Pass the Remote: Murder in the First – Film Dispenser

Television June 16, 2014 Scott Phillips
Scott serves as the Content Programmer for the Way Down Film Festival held in Columbus, Georgia every Fall.

[Over the past year, Film Dispenser has provided recurring in-depth analysis of television series like The Killing, True Detective, Justified, Homeland, Game of Thrones and The Walking Dead. With so many new platforms offering original content (Netflix, Amazon Prime, Hulu) in addition to the networks we have already come to rely upon for quality programming (HBO, Showtime, AMC, FX), Film Dispenser has created a new column called Pass the Remote that will appear several times a month to provide reviews and analysis of television series that we will not be following on a week-to-week basis. Our goal is to help you make more efficient use of your viewing time. Let us watch the bad shows so that you don’t have to and allow us to pass along some suggestions for content we think you will enjoy.]

When it comes to the medium of television, Steven Bochco has done it all. He invented the “gritty cop show” genre in 1981 with Hill Street Blues and reinvented it in 1993 with NYPD Blue. In between those landmark shows, he updated Perry Mason via Beverly Hills with L.A. Law (1986-1994). Before 24, Lost, The Killing and dozens of other serialized dramas populated the television landscape, Bochco chronicled the fictional exploits of criminal defense attorney Ted Hoffman and his firm as the audience followed a single criminal prosecution from arrest to verdict on Murder One (1995-97).

So, there is no doubt that Bochco has the pedigree to put a cop show on television. The main question is: should he? Then again, he gets paid to produce these dramas, so maybe the better question is: should you care? With multiple Law & Order franchises, several CSIs, a handful of NCISs, and a vast number of other crime dramas on television, do we need another group of cops chasing a murderer for ten episodes? Given the talent in front of, and behind the camera, for Murder in the First, the answer just might be “yes”.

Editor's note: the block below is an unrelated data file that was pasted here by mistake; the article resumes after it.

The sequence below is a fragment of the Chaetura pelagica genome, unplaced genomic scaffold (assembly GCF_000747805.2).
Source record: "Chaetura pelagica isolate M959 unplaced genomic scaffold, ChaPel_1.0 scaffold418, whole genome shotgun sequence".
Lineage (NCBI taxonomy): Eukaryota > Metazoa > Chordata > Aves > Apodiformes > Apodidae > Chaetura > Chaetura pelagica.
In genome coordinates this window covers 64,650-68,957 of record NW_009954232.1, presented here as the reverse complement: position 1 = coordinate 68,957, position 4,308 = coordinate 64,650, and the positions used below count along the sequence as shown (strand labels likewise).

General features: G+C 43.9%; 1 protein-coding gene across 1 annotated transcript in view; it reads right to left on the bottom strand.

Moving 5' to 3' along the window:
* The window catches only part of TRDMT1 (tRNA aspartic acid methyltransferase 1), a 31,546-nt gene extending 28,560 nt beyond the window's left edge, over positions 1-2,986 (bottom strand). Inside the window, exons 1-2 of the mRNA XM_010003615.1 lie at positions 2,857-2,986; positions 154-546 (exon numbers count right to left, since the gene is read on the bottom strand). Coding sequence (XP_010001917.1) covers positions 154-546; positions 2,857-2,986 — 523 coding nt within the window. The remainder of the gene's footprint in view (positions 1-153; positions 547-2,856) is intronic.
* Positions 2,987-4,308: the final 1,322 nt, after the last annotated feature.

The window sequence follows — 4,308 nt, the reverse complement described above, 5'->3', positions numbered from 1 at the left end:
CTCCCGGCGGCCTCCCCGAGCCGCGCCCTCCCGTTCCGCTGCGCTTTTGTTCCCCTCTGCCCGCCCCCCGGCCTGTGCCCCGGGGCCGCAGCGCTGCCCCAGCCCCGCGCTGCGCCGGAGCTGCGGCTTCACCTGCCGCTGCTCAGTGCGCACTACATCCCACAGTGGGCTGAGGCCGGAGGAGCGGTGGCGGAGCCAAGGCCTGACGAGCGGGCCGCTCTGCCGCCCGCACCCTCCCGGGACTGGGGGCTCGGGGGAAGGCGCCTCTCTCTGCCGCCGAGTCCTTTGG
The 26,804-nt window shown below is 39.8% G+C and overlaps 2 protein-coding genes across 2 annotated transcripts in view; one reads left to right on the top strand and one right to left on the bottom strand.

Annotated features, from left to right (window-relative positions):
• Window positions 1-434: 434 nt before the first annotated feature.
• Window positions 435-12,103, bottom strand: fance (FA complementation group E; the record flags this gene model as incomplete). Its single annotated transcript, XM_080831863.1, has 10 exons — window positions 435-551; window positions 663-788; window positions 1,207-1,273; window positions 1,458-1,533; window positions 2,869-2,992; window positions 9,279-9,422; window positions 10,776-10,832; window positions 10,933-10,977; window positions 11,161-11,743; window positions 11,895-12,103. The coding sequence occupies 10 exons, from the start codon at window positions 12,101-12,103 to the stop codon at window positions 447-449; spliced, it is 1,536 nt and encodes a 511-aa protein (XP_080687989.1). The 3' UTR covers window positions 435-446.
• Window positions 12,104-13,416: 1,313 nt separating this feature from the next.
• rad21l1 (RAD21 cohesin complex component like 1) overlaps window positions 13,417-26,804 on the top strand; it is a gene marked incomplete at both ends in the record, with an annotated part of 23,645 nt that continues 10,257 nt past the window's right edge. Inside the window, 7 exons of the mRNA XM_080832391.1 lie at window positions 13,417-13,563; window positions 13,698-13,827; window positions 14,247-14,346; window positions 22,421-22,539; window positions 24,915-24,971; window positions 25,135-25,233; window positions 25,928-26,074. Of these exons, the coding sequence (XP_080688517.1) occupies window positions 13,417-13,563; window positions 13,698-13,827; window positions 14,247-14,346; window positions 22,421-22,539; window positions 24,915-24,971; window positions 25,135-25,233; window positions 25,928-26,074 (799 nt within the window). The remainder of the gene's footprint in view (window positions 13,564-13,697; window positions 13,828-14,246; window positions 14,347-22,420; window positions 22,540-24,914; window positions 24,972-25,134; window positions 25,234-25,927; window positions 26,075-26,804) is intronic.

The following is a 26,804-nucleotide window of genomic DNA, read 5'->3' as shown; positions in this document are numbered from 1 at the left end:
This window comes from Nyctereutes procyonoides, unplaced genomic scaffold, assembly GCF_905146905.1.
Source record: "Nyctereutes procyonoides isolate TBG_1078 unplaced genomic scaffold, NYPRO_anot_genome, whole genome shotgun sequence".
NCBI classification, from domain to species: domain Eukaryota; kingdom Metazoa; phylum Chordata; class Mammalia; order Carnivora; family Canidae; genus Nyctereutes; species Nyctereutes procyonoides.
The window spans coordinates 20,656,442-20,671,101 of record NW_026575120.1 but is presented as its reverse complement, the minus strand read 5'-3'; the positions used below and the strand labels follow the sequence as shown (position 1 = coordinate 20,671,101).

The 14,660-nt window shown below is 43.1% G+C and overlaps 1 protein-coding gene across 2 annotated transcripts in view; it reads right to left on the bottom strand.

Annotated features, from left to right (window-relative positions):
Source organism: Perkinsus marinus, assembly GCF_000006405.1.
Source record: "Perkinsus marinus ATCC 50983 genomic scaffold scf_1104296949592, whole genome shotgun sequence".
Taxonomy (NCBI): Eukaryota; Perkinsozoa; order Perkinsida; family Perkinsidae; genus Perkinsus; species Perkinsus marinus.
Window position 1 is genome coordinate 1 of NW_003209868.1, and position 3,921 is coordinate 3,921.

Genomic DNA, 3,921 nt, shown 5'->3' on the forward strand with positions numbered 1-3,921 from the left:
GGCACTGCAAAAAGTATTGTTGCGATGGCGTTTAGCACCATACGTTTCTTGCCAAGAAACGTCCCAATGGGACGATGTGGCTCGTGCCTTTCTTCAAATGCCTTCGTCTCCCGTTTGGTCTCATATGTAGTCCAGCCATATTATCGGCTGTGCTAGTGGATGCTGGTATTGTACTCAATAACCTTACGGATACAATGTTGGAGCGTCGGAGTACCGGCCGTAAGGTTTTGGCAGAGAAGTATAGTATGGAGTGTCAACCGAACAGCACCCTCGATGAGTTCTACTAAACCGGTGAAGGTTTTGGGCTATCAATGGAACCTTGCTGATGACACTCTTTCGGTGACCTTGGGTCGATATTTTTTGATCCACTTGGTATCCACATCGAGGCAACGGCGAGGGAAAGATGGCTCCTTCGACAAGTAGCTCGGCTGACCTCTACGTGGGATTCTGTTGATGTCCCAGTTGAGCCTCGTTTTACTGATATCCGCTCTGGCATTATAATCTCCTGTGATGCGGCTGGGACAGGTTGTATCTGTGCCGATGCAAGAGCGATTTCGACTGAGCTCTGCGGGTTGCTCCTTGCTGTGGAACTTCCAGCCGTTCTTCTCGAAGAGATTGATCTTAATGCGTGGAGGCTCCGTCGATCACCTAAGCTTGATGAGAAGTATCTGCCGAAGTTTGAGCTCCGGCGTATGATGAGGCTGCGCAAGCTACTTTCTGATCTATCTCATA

Crime shows are usually defined by their point-of-view. You have the “Just the facts, ma’am” dramas like Law & Order that owe their plot-driven format to predecessors like 1967’s Dragnet. These shows avoid any look at the characters’ personal lives and focus solely on the investigation and prosecution of crime. The criminal justice system itself is the primary character, and the cops, prosecutors and defense attorneys are just cogs in the machine.

As the world became a darker and morally ambiguous place, so did television crime dramas. Shows like Homicide: Life on the Street (1993-1999), The Wire (2002-2008) and The Killing (2011 – present) examined the personal and societal costs of law enforcement along with the attendant whodunits and the mysteries. Politics and public relations became as important as evidence and witnesses.

After a single episode, Murder in the First appears to be a balanced blend of these sub-genres. The season will follow a single murder from investigation to trial, and the audience will be given a behind-the-scenes look at both sides of the aisle, prosecution and defense. The tone of the show is personal. The protagonists are presented as well-rounded characters, not just people in suits asking questions. While all of the scientific jargon is present and accounted for, Murder in the First has personality and avoids being another dry procedural.

The show opens with our two detectives, Terry English (Taye Diggs) and Hildy Mulligan (Kathleen Robertson). They are investigating the murder of a junkie who was blackmailing tech mogul Erich Blunt. Terry is torn between work and home as he cares for a wife with stage four pancreatic cancer. Hildy is separated or divorced and learning how to share custody with her ex while meeting the rigorous demands of The Job. When their case takes an unexpected turn, the viewers learn that the focal crime of the season is not what they initially thought it was. Throwing in a plausible twist before the end of the pilot proves to be an effective way to send the action in a new, more interesting, direction.

2014 has seen a number of inventive variations on the crime genre – True Detective, Hannibal, and Fargo among others – so it may be difficult to justify investing ten hours in another fairly conventional cop drama if you haven’t sampled the more imaginative offerings from the past television season. But, with a talented cast and a veteran writer/producer like Steven Bochco at the helm, Murder in the First has every reason to deliver on its intriguing premise, even if it is a bit conventional.

Scott Phillips

The Movie Isle

Scott Phillips holds a degree in print journalism from the University of Georgia and is currently a member of the Georgia Film Critics Association (GAFCA). In addition to his role as a correspondent for Timed Edition, Scott serves as the Executive Editor and Senior Writer for From 2013 through 2017, he reviewed films for Along with his duties as a critic, Scott serves as the Content Programmer for the Way Down Film Festival held in Columbus, Georgia every fall.

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